The forty-two hours of “Everything I Know” is textbook Fuller—overweening in scope, yet prophetic on issues of resource management and scarcity. In it Fuller articulates his “total thinking”—what in other contexts he termed “comprehensive, anticipatory design science” that tests traditional artistic and architectural forms in order to teleologically progress toward a utopia of efficiently managed resources. Yet “total thinking” is perhaps not the most important feature of Fuller’s influence. Instead, his paradoxical stance of self-declared success in the face of apparent setback—his proposal of a model of experimentation that accommodated failure in the name of a larger holistic program—has proved to be one of Fuller’s greatest contributions.13
1 Elaine de Kooning, “de Kooning Memories,” in Mervin Lane, ed., Black Mountain College: Sprouted Seeds, An Anthology of Personal Accounts (Knoxville, Tenn.: University of Tennessee Press, 1990), 247.
2 R. Buckminster Fuller, “Emergent Humanity: Its Environment and Education,” in Buckminster Fuller: Anthology for the New Millennium, Thomas T.K. Zung, ed. (New York: St. Martin’s Press, 2001), 119.
3 Articles on Fuller and his inventions appeared in Fortune, Time, and Architectural Forum. Often profiles mention his failings, for example, the Saturday Evening Post, October 18, 1944: “Some people say the inventor of the 3-wheel automobile and the ‘dwelling machine’ is an authentic 18-carat genius. Others just laugh and laugh.” Quoted in Krausse and Lichtenstein, Your Private Sky, 14.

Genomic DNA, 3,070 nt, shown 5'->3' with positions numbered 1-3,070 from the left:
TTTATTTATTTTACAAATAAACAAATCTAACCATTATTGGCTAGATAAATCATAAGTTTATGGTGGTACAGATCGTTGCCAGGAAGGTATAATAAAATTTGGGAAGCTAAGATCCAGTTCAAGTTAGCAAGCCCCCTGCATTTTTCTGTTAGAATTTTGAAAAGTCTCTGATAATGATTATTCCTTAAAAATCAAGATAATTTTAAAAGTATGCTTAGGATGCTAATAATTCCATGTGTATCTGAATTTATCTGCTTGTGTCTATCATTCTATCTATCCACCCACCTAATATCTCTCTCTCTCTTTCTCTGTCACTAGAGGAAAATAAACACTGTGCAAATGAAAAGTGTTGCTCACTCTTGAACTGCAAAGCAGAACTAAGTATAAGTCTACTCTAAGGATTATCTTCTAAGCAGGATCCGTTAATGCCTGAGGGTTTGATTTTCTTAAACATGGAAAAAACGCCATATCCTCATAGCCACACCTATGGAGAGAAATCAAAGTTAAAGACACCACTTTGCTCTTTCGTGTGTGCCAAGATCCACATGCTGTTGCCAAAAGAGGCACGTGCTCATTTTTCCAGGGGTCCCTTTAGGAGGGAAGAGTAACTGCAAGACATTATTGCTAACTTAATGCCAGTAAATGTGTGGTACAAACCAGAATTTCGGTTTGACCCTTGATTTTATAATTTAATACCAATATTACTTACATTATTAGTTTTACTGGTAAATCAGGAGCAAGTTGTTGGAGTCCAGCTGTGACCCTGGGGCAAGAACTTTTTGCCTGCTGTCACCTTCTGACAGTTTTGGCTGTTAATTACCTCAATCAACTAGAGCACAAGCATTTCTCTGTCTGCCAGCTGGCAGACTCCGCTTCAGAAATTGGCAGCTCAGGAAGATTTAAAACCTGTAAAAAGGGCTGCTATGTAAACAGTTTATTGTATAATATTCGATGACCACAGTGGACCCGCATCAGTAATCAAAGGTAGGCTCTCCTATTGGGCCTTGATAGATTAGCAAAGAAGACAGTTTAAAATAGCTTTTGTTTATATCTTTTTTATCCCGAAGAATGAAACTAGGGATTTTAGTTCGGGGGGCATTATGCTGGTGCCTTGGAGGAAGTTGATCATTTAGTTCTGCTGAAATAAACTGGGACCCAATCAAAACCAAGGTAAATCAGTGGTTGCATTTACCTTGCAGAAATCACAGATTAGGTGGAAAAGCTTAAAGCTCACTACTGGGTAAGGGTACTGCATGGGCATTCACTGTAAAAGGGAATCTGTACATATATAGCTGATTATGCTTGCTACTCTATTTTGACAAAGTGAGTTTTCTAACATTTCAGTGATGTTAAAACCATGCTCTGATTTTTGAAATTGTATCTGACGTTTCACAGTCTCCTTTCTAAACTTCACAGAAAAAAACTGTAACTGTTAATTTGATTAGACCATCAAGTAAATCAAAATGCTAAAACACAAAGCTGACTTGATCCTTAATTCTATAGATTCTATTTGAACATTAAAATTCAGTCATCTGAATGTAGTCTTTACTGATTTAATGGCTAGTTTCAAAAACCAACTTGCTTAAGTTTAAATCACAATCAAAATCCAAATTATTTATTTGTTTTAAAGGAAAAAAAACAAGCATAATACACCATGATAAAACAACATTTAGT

4 Edward Hutchings Jr. quoted in Beaumont Newhall letter to John R. Whiting, editor of Science Illustrated, August 11, 1948 [R. Buckminster Fuller Archive, Department of Special Collections, Stanford University Libraries].
5 See the final sections of Robert W. Marks, “Man of Science: Bucky Fuller’s Dymaxion World,” Science Illustrated, November 1948.
6 Fuller had a fixation with patenting his works possibly motivated by his lack of formal academic training. He obtained patents for 25 inventions in his lifetime, and enforced them doggedly. He certified his students as “dymaxion designers” to produce no more than one geodesic dome after graduation before paying licensing fees—see for example his “Dymaxion License” to an Institute of Design student dated May 27, 1949 [Fuller Archive]. He chased down unauthorized dome assemblies on college campuses, underscoring his copyright. (A form letter to “Mr. X” of “X School of Art” dated February 11, 1955 describes the royalties Fuller requests to avoid filing a lawsuit if more than one dome was assembled on the offending campus [Fuller Archive]). Conversely, one could attribute such tight proprietary control over his patents to cynical impulses, as licensing his ideas as inventions is hardly commensurate with a comprehensive designer’s ostensibly altruistic impetus. Years later, Fuller realized that patents appeared ungenerous. Fuller appeared contrite when he stated: “I did not take out the patents to make money but only to document and demonstrate what the inventive little individual can accomplish, and to prove documentably [sic] the socioeconomic existence of such unique industrialization lags... Now that I have proven that an individual can be world-effective while eschewing either money or political advantage-making, I do my best to discourage others from taking patents, which almost never ‘pay-off' to the inventor. My patent taking was to effect a `bridgehead' accreditation to more effective employment of humanity's potentials.” [Fuller, Critical Path (New York: St. Martin’s Press, 1981), 149.]